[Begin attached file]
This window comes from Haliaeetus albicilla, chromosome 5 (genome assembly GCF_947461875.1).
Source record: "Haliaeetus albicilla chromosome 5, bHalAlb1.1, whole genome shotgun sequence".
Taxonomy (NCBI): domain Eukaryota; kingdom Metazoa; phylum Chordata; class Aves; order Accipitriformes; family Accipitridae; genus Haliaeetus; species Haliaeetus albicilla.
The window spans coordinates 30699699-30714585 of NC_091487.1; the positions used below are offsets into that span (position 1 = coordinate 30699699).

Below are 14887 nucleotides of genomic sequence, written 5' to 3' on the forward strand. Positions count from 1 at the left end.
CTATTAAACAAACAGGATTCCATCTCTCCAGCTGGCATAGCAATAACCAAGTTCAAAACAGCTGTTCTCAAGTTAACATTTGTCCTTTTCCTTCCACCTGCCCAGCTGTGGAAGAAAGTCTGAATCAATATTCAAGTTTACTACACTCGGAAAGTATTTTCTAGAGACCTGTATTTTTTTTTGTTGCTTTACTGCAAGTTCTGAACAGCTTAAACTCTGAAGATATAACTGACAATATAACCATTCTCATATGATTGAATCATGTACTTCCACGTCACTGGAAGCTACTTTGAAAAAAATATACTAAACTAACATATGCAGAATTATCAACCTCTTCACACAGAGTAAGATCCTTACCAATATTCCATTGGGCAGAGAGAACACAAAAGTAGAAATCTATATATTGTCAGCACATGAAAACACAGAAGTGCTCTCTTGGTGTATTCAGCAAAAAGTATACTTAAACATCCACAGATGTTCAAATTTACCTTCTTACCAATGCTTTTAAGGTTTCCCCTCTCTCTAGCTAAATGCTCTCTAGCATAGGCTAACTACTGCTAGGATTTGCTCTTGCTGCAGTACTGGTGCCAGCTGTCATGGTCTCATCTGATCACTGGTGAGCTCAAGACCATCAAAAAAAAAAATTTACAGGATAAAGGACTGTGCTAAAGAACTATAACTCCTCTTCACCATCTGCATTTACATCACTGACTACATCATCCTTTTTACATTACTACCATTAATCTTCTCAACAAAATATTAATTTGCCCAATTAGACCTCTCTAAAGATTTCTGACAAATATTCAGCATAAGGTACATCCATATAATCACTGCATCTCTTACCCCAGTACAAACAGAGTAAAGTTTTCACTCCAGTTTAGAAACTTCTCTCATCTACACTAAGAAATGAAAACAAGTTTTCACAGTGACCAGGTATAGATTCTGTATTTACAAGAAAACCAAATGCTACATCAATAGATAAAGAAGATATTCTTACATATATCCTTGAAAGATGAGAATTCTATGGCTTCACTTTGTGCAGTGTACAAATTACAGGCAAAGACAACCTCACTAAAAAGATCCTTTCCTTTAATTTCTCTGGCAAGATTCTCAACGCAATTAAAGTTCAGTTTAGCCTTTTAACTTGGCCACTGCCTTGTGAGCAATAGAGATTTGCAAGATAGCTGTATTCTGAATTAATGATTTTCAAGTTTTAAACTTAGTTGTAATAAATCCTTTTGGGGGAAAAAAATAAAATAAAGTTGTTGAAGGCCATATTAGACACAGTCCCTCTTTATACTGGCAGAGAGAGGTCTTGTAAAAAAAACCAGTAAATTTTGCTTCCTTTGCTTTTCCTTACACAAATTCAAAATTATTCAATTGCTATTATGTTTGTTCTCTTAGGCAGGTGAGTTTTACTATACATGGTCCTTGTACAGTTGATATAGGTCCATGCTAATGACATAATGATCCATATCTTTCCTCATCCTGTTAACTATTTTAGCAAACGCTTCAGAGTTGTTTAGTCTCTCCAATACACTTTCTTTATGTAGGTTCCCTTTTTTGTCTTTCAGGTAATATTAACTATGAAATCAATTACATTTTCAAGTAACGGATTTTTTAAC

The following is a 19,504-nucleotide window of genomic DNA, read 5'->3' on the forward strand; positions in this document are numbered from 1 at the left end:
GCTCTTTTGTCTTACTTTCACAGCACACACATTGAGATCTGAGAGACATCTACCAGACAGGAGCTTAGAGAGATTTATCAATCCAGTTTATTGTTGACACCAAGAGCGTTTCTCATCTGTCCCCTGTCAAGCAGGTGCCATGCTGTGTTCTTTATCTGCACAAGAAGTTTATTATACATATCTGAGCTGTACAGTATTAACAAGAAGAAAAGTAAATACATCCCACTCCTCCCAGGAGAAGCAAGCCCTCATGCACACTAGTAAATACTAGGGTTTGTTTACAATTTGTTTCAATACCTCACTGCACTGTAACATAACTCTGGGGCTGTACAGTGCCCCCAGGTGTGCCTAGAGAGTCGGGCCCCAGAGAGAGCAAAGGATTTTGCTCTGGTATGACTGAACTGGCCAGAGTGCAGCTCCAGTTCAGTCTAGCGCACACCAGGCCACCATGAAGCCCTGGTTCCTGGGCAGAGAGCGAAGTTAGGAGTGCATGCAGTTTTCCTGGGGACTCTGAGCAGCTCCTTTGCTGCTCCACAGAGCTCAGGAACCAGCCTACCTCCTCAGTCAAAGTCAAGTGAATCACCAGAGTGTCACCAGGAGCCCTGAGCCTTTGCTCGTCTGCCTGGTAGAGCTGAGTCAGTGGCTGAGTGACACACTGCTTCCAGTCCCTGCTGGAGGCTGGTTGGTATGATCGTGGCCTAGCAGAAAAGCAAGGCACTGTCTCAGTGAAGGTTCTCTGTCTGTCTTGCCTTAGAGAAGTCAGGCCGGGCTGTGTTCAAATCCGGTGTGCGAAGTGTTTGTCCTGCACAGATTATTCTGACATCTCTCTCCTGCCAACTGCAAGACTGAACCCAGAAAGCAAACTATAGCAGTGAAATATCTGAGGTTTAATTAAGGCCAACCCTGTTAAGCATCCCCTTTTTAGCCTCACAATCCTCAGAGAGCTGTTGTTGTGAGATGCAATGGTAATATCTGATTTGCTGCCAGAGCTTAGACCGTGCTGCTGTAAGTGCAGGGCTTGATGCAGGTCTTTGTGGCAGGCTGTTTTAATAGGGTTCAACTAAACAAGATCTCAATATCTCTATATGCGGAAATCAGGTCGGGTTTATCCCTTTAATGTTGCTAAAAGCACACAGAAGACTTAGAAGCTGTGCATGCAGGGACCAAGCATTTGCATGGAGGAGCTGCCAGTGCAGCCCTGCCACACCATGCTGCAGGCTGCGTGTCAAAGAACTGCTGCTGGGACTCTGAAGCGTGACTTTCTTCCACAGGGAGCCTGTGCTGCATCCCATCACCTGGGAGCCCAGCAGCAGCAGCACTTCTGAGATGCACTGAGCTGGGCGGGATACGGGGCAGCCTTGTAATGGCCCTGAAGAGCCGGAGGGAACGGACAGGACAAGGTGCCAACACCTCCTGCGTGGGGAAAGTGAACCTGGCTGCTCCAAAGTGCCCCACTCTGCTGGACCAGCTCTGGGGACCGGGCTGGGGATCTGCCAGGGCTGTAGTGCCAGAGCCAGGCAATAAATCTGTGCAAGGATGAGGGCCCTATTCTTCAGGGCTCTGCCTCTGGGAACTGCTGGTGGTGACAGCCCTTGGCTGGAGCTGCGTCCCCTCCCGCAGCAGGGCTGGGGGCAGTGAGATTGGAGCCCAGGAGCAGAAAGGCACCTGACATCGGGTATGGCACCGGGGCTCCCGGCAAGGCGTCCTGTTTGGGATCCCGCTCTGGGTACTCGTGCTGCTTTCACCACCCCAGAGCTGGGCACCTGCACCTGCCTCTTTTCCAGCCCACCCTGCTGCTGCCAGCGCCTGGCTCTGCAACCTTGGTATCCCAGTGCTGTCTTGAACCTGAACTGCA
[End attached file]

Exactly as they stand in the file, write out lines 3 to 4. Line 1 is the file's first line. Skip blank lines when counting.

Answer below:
Taxonomy (NCBI): domain Eukaryota; kingdom Metazoa; phylum Chordata; class Aves; order Accipitriformes; family Accipitridae; genus Haliaeetus; species Haliaeetus albicilla.
The window spans coordinates 30699699-30714585 of NC_091487.1; the positions used below are offsets into that span (position 1 = coordinate 30699699).